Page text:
Two Ohio State Record Burbot Caught Recently:

Article Posted: January 10, 2000

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Two State Record Burbot Caught Recently

SANDUSKY, OHIO - Anglers fishing Lake Erie near the mouth of the
Grand River in Fairport Harbor this winter are reeling in some lunker
catches of a fish most people think long went by the wayside. Two potential
state record burbot were caught over the past two weeks, reports the Ohio
Division of Wildlife.
Mike Hepker, of Sandusky, was fishing the waters of Lake Erie from
the Fairport Harbor pier on December 16 when he caught a 12-pound, 10-ounce
burbot. Hepker turned in the proper paper work to the Outdoor Writers of
Ohio (OWO), the organization that officially certifies all of Ohio's all
tackle state record fish. The burbot surpassed the previous state record
burbot, an 11.95-pound burbot caught in April 1998 by a Conneaut angler.
Within just a few days, yet another potential state record burbot was caught
at the Fairport Harbor pier. Bud Clute, of Chardon, landed a 17.33-pound
burbot from the pier on December 20, easily surpassing Hepker's fish. After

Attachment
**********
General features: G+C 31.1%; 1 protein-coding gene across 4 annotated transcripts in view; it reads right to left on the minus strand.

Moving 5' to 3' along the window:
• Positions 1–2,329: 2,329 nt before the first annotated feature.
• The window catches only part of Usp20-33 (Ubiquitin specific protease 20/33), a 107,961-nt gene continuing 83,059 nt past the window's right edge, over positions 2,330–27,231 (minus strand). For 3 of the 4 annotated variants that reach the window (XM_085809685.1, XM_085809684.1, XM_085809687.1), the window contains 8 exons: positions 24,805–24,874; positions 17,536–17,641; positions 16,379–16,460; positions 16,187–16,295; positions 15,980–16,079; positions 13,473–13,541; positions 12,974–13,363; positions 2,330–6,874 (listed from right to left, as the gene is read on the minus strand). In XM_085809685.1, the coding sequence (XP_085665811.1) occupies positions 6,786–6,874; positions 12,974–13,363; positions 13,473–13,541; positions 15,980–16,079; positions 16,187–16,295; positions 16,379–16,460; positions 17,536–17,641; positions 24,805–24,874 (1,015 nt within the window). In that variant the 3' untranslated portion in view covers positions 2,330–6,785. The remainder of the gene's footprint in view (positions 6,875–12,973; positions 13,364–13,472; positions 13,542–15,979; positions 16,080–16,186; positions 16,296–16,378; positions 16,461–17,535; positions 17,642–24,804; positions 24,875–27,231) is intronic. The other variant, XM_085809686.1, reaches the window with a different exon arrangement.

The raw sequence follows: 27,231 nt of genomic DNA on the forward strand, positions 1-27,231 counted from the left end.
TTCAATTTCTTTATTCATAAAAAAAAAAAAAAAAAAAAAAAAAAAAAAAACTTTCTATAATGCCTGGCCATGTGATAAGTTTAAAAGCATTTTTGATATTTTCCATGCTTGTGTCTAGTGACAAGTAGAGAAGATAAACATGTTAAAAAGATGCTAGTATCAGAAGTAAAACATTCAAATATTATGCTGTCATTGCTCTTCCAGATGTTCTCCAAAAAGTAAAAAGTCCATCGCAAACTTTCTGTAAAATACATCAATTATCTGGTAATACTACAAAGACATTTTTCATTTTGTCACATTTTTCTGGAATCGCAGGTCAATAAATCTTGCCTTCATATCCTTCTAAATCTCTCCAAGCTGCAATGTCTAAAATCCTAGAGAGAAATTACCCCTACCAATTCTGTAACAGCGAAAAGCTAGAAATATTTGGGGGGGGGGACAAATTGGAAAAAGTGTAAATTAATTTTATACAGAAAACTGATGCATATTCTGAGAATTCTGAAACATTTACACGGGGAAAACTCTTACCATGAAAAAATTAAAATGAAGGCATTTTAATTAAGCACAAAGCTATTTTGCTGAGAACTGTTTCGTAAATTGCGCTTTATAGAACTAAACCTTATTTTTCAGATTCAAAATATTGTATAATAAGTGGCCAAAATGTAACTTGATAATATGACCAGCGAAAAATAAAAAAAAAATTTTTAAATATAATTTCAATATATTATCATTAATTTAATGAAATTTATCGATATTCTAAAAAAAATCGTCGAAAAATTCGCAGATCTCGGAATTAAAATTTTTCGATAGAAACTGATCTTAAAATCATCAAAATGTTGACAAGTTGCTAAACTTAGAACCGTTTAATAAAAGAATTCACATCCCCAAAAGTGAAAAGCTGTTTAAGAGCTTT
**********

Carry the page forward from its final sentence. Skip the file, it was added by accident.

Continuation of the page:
accounting for the time involved in processing the State Record Fish paper
work, Hepker's fish was recognized as the state record burbot for only one
day before Clute's fish was officially certified as the new state record
* more -

State Record Burbot-2-2-2-2
"Two state record burbot from the Fairport Harbor pier is not all that
surprising," said Kevin Kayle, Aquatic Biology Supervisor of the Division's
Fairport Fish Station. Kayle states that adult burbot congregate at large
river mouths in the late fall and early winter to feast on abundant forage
fish like gizzard shad, smelt, and shiners. They also congregate in these
areas before they spawn, which makes for some very heavy female burbot
available to anglers. It would not be unexpected that the new record is
also short-lived.
"We may see a large burbot tip the scales at close to twenty pounds," Kayle
said. He also noted that the recovery of the burbot in Lake Erie in the
last decade has been due to changing lake conditions, good reproduction and
growing conditions, and lack of a concentrated fishery for burbot.
Increased catches of burbot throughout the 1990s indicate their numbers are
on the rise in Lake Erie's Central Basin, after extremely low numbers in the
This unusual-looking fish is a freshwater relative of the Atlantic cod
family and resembles no other fish species in Lake Erie. Burbot have a
large head with a single barbel at the tip of the chin. A fin extends down
the back to its belly. Adult burbot normally range in size from 16-32
inches and weigh 5-12 pounds. They are voracious night predators and feed
upon a variety of species of small fish, such as shiners, used by most
anglers in pursuit of burbot. Burbot are also often referred to as
freshwater cod, lawyers, lingcod, and eelpout.

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